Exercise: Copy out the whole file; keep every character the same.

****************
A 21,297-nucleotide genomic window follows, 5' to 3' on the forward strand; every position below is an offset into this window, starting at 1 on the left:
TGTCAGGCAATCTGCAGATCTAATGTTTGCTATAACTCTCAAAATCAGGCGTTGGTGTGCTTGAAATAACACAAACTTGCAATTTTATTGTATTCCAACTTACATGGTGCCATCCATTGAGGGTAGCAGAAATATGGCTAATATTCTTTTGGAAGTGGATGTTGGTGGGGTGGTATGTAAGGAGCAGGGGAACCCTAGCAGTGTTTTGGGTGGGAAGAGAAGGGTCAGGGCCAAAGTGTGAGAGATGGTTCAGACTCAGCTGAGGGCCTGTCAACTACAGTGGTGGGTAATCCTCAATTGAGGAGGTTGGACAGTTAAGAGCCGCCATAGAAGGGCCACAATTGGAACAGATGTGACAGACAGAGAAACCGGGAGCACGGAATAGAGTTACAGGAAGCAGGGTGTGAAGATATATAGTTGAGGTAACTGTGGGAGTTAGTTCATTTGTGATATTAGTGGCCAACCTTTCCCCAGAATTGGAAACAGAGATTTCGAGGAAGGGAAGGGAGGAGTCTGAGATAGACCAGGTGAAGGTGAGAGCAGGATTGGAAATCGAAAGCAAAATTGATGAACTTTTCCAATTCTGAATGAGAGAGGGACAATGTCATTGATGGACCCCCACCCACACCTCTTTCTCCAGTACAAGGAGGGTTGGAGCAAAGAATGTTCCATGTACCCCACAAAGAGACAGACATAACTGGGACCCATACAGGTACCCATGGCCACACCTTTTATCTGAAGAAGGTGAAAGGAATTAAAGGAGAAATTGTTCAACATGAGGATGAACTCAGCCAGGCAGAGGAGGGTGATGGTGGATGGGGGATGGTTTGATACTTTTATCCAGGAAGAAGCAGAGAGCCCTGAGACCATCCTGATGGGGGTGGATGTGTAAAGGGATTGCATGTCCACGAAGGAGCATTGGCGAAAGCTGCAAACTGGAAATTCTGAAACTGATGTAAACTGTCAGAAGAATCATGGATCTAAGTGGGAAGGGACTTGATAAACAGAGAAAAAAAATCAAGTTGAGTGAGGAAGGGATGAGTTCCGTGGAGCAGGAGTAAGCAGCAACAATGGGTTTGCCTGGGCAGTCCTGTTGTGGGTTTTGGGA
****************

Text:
A 21,297-nucleotide genomic window follows, 5' to 3' on the forward strand; every position below is an offset into this window, starting at 1 on the left:
TGTCAGGCAATCTGCAGATCTAATGTTTGCTATAACTCTCAAAATCAGGCGTTGGTGTGCTTGAAATAACACAAACTTGCAATTTTATTGTATTCCAACTTACATGGTGCCATCCATTGAGGGTAGCAGAAATATGGCTAATATTCTTTTGGAAGTGGATGTTGGTGGGGTGGTATGTAAGGAGCAGGGGAACCCTAGCAGTGTTTTGGGTGGGAAGAGAAGGGTCAGGGCCAAAGTGTGAGAGATGGTTCAGACTCAGCTGAGGGCCTGTCAACTACAGTGGTGGGTAATCCTCAATTGAGGAGGTTGGACAGTTAAGAGCCGCCATAGAAGGGCCACAATTGGAACAGATGTGACAGACAGAGAAACCGGGAGCACGGAATAGAGTTACAGGAAGCAGGGTGTGAAGATATATAGTTGAGGTAACTGTGGGAGTTAGTTCATTTGTGATATTAGTGGCCAACCTTTCCCCAGAATTGGAAACAGAGATTTCGAGGAAGGGAAGGGAGGAGTCTGAGATAGACCAGGTGAAGGTGAGAGCAGGATTGGAAATCGAAAGCAAAATTGATGAACTTTTCCAATTCTGAATGAGAGAGGGACAATGTCATTGATGGACCCCCACCCACACCTCTTTCTCCAGTACAAGGAGGGTTGGAGCAAAGAATGTTCCATGTACCCCACAAAGAGACAGACATAACTGGGACCCATACAGGTACCCATGGCCACACCTTTTATCTGAAGAAGGTGAAAGGAATTAAAGGAGAAATTGTTCAACATGAGGATGAACTCAGCCAGGCAGAGGAGGGTGATGGTGGATGGGGGATGGTTTGATACTTTTATCCAGGAAGAAGCAGAGAGCCCTGAGACCATCCTGATGGGGGTGGATGTGTAAAGGGATTGCATGTCCACGAAGGAGCATTGGCGAAAGCTGCAAACTGGAAATTCTGAAACTGATGTAAACTGTCAGAAGAATCATGGATCTAAGTGGGAAGGGACTTGATAAACAGAGAAAAAAAATCAAGTTGAGTGAGGAAGGGATGAGTTCCGTGGAGCAGGAGTAAGCAGCAACAATGGGTTTGCCTGGGCAGTCCTGTTGTGGGTTTTGGGA